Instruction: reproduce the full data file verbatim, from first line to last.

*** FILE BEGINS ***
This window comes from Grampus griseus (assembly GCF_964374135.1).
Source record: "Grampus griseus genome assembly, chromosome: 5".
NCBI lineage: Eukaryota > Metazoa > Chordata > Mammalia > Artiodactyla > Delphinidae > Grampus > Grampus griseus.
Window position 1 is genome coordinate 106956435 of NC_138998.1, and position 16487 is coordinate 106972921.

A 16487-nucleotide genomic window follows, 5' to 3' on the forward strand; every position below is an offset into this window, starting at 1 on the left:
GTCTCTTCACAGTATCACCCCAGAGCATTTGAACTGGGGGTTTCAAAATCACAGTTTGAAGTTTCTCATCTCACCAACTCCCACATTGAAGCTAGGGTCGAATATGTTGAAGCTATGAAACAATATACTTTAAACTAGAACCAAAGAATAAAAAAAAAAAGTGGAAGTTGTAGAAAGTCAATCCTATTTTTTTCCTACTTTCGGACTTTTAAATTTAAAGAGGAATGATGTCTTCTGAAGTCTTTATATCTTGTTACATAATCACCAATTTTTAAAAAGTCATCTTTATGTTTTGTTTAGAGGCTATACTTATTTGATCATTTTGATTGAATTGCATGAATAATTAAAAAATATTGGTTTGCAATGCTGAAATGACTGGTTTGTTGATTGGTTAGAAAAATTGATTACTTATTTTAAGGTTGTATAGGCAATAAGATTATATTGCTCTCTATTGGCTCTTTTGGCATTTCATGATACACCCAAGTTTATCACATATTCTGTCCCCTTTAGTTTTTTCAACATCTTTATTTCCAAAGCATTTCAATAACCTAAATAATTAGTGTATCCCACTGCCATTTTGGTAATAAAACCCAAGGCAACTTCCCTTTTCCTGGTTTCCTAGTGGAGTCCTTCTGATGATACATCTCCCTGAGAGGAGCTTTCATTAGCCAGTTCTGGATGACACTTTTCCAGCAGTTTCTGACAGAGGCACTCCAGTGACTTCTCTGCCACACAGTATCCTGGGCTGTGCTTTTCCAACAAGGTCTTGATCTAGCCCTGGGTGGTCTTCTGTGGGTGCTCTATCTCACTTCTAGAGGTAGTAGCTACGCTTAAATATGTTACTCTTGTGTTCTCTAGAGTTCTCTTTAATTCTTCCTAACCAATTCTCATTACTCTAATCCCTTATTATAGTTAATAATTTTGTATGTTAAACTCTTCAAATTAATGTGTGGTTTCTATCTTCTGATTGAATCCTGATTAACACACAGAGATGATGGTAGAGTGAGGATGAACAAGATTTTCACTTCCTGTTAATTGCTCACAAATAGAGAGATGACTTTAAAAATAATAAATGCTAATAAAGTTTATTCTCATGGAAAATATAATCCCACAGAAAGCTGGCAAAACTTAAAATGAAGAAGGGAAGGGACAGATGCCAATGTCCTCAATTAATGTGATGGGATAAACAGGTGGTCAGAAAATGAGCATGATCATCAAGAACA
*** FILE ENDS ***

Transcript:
This window comes from Grampus griseus (assembly GCF_964374135.1).
Source record: "Grampus griseus genome assembly, chromosome: 5".
NCBI lineage: Eukaryota > Metazoa > Chordata > Mammalia > Artiodactyla > Delphinidae > Grampus > Grampus griseus.
Window position 1 is genome coordinate 106956435 of NC_138998.1, and position 16487 is coordinate 106972921.

A 16487-nucleotide genomic window follows, 5' to 3' on the forward strand; every position below is an offset into this window, starting at 1 on the left:
GTCTCTTCACAGTATCACCCCAGAGCATTTGAACTGGGGGTTTCAAAATCACAGTTTGAAGTTTCTCATCTCACCAACTCCCACATTGAAGCTAGGGTCGAATATGTTGAAGCTATGAAACAATATACTTTAAACTAGAACCAAAGAATAAAAAAAAAAAGTGGAAGTTGTAGAAAGTCAATCCTATTTTTTTCCTACTTTCGGACTTTTAAATTTAAAGAGGAATGATGTCTTCTGAAGTCTTTATATCTTGTTACATAATCACCAATTTTTAAAAAGTCATCTTTATGTTTTGTTTAGAGGCTATACTTATTTGATCATTTTGATTGAATTGCATGAATAATTAAAAAATATTGGTTTGCAATGCTGAAATGACTGGTTTGTTGATTGGTTAGAAAAATTGATTACTTATTTTAAGGTTGTATAGGCAATAAGATTATATTGCTCTCTATTGGCTCTTTTGGCATTTCATGATACACCCAAGTTTATCACATATTCTGTCCCCTTTAGTTTTTTCAACATCTTTATTTCCAAAGCATTTCAATAACCTAAATAATTAGTGTATCCCACTGCCATTTTGGTAATAAAACCCAAGGCAACTTCCCTTTTCCTGGTTTCCTAGTGGAGTCCTTCTGATGATACATCTCCCTGAGAGGAGCTTTCATTAGCCAGTTCTGGATGACACTTTTCCAGCAGTTTCTGACAGAGGCACTCCAGTGACTTCTCTGCCACACAGTATCCTGGGCTGTGCTTTTCCAACAAGGTCTTGATCTAGCCCTGGGTGGTCTTCTGTGGGTGCTCTATCTCACTTCTAGAGGTAGTAGCTACGCTTAAATATGTTACTCTTGTGTTCTCTAGAGTTCTCTTTAATTCTTCCTAACCAATTCTCATTACTCTAATCCCTTATTATAGTTAATAATTTTGTATGTTAAACTCTTCAAATTAATGTGTGGTTTCTATCTTCTGATTGAATCCTGATTAACACACAGAGATGATGGTAGAGTGAGGATGAACAAGATTTTCACTTCCTGTTAATTGCTCACAAATAGAGAGATGACTTTAAAAATAATAAATGCTAATAAAGTTTATTCTCATGGAAAATATAATCCCACAGAAAGCTGGCAAAACTTAAAATGAAGAAGGGAAGGGACAGATGCCAATGTCCTCAATTAATGTGATGGGATAAACAGGTGGTCAGAAAATGAGCATGATCATCAAGAACA